When I moved to New York City from California last year, it felt like a pretty grown-up thing to do. I was 22. I’d never lived far away from home for more than a couple of months, and for most of undergrad, my parents (and, more importantly, my dog) were only a few hours drive away. So when I packed my belongings into exactly two tattered suitcases, each under 25 pounds, and moved them into a 8ft x 8ft box-shaped bedroom on the upper west side, I felt pretty darn cosmopolitan.
And for the first couple of months, I held it together. I paid rent, taught myself how to jaywalk and prepared pasta-based meals for myself, all while calling my mom a totally normal number of times per week.
But all it took to unravel the facade of my newfound independence was a cockroach.
To be fair, I’d had a rough couple of weeks. One of my roommates had threatened to kill herself a few days before. Everyone else was out of town, so I was the one who calmed her down and walked her to the emergency room. A few days later, I caught the flu. Quarantined in my room with a 103 degree fever and a half-eaten pack of salteen crackers, I started to seriously question my ability to take care of myself… without the help of my parents.
And then, as all of this was coming to a head, I learned I was sharing my bedroom with a cockroach the size of a ceramic mug opening. I know this because I succeeded in trapping it before I totally lost all of my composure. It only just fit within the rim—its spindly brown legs and squirmy antennae were poking out from inside.
At the time, the cockroach felt like a manifestation of all the problems I was dealing with. I was in over my head, with life and the cockroach, and while I knew the grown-up and responsible thing to do would be to get the cockroach and flush it down the toilet, I was petrified by the idea of getting anywhere near it. From across the room, I could hear it making a rustling sound, the sort of gross pitter-pattering noise that only tiny legs can make on a linoleum floor.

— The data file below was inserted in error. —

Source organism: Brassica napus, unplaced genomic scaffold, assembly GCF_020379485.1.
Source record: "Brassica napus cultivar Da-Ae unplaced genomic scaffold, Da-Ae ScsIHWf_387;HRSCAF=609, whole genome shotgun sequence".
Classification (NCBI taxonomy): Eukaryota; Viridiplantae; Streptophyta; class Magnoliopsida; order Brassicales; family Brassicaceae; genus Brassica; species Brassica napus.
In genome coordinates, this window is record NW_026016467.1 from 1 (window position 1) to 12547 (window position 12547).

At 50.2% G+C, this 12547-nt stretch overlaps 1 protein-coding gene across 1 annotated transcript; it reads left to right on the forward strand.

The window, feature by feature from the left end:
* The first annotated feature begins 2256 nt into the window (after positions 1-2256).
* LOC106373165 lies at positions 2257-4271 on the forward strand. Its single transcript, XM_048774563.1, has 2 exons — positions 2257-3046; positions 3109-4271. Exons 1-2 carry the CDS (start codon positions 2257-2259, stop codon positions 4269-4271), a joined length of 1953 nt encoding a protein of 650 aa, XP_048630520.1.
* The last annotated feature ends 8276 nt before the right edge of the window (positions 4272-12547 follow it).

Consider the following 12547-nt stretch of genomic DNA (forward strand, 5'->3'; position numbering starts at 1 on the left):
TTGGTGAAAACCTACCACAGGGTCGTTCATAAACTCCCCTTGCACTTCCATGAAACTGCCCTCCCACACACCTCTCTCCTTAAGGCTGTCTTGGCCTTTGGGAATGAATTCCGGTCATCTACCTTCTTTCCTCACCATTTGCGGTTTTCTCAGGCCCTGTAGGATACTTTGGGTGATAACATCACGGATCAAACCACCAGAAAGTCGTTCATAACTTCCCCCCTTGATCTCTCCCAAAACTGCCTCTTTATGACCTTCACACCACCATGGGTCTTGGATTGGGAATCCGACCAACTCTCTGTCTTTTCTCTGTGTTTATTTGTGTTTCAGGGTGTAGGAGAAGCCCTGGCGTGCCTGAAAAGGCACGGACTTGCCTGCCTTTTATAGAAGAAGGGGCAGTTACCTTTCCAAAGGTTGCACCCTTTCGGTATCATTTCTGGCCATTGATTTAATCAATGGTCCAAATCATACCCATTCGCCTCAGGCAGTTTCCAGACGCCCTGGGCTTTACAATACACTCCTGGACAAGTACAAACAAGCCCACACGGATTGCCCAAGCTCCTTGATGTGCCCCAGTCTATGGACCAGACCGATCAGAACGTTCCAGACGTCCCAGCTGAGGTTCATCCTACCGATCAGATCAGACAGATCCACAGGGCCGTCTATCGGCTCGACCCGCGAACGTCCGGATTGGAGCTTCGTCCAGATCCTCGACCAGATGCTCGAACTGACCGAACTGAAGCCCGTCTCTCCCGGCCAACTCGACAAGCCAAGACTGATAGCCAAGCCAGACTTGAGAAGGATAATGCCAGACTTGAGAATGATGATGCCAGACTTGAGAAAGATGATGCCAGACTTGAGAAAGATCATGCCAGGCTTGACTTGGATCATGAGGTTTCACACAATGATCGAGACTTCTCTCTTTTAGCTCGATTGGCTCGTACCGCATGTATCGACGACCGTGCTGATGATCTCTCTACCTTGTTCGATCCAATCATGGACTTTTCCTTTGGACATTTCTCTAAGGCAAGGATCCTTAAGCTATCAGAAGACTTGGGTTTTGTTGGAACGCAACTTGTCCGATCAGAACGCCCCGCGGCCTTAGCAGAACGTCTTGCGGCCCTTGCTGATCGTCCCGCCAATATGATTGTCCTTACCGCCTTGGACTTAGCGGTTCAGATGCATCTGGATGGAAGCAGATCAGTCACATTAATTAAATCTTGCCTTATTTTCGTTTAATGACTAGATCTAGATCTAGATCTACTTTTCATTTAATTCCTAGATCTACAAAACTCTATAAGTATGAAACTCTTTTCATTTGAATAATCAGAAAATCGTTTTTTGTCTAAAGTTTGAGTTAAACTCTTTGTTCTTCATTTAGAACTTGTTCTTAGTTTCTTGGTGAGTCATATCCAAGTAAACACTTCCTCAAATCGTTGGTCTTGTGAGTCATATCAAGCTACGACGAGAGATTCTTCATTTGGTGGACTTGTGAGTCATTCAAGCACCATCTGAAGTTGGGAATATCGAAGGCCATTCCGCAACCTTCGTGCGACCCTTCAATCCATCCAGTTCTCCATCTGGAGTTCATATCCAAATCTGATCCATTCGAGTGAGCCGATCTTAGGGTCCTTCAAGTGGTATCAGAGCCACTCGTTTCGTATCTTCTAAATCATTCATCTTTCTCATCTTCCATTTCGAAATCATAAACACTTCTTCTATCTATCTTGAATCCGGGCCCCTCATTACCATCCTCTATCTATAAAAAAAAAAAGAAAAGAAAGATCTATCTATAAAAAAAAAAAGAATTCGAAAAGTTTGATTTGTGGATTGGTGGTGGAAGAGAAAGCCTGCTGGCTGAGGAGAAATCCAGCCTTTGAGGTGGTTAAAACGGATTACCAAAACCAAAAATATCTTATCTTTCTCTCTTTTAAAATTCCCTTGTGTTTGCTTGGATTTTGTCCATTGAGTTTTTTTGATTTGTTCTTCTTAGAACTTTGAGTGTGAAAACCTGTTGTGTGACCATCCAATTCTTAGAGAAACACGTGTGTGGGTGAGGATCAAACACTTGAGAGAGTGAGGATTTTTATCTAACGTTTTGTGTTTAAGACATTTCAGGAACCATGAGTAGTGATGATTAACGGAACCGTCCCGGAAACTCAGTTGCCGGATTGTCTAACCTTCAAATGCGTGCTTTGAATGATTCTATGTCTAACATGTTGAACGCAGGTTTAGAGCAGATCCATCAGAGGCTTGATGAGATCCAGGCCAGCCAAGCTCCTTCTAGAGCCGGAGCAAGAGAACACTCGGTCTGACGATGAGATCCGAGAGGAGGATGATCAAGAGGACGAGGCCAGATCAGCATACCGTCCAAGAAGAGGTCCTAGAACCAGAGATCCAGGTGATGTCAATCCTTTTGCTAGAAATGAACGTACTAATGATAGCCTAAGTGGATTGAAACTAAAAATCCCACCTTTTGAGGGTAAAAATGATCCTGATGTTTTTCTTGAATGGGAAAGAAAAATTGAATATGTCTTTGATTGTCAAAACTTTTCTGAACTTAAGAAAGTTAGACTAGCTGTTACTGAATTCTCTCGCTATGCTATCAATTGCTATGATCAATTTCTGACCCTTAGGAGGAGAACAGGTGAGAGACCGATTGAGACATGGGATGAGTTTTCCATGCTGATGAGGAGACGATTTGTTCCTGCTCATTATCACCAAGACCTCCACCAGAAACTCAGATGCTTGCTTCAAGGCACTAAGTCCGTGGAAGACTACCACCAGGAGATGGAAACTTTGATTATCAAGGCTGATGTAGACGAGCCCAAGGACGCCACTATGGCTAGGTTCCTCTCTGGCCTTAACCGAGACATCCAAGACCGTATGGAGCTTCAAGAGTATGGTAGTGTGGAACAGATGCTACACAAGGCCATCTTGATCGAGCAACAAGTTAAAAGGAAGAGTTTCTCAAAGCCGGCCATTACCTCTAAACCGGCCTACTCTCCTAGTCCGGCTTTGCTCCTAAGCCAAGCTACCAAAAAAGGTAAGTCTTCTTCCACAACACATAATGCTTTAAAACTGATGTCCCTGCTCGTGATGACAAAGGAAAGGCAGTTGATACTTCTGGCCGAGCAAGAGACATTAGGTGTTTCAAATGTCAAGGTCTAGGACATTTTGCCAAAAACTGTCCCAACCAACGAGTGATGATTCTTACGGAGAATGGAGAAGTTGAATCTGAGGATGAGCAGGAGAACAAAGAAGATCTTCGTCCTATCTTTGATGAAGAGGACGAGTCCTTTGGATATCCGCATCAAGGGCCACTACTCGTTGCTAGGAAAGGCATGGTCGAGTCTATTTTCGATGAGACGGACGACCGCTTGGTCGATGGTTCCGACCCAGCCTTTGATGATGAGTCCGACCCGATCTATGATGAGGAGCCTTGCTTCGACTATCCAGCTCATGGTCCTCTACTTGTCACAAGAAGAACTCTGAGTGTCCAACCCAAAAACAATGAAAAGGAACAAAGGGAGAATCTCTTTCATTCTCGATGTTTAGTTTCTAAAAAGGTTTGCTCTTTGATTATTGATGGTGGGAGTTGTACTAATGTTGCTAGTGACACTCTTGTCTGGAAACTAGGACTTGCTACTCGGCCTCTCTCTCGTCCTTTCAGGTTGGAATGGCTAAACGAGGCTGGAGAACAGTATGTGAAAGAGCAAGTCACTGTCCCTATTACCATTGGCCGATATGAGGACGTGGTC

So I called my mom, piled a stack of books on top of the mug and stared at it until the morning, when I texted a friend and she got rid of it for me.
My roommate is doing better now. But we, like many of our my peers, are living in a sort of middle ground of adulthood. I’ve moved away from home, am trying to support myself financially and in many ways function the way an adult should. But I don’t feel like an adult yet.
When I was a kid, I think I was expecting to wake up the day after my eighteenth birthday and have suddenly acquired all of the traits that make people like my parents seem so… responsible. I imagined myself rolling out of bed in a well-ironed suit, ready to take important phone calls, drive myself to work and solve all of my own problems.
But in my ten months of experimental adulthood, I’ve discovered that growing up isn’t a solitary experience. Part of being an adult—maybe even the most important part—is being able to recognize when you need help and being brave enough to ask for it. Luckily, In New York City, I’ll always have cockroaches to remind me of that.